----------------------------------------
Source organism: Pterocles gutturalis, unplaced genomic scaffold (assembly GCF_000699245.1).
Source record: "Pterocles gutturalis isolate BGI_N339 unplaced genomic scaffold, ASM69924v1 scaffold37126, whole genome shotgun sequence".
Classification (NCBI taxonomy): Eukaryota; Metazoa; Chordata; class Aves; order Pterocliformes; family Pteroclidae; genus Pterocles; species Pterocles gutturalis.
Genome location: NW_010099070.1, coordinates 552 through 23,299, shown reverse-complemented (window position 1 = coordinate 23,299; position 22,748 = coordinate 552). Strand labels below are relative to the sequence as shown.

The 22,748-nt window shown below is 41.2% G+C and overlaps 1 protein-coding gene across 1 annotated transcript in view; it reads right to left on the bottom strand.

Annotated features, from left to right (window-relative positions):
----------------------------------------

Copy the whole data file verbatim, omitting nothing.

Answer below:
Source organism: Pterocles gutturalis, unplaced genomic scaffold (assembly GCF_000699245.1).
Source record: "Pterocles gutturalis isolate BGI_N339 unplaced genomic scaffold, ASM69924v1 scaffold37126, whole genome shotgun sequence".
Classification (NCBI taxonomy): Eukaryota; Metazoa; Chordata; class Aves; order Pterocliformes; family Pteroclidae; genus Pterocles; species Pterocles gutturalis.
Genome location: NW_010099070.1, coordinates 552 through 23,299, shown reverse-complemented (window position 1 = coordinate 23,299; position 22,748 = coordinate 552). Strand labels below are relative to the sequence as shown.

The 22,748-nt window shown below is 41.2% G+C and overlaps 1 protein-coding gene across 1 annotated transcript in view; it reads right to left on the bottom strand.

Annotated features, from left to right (window-relative positions):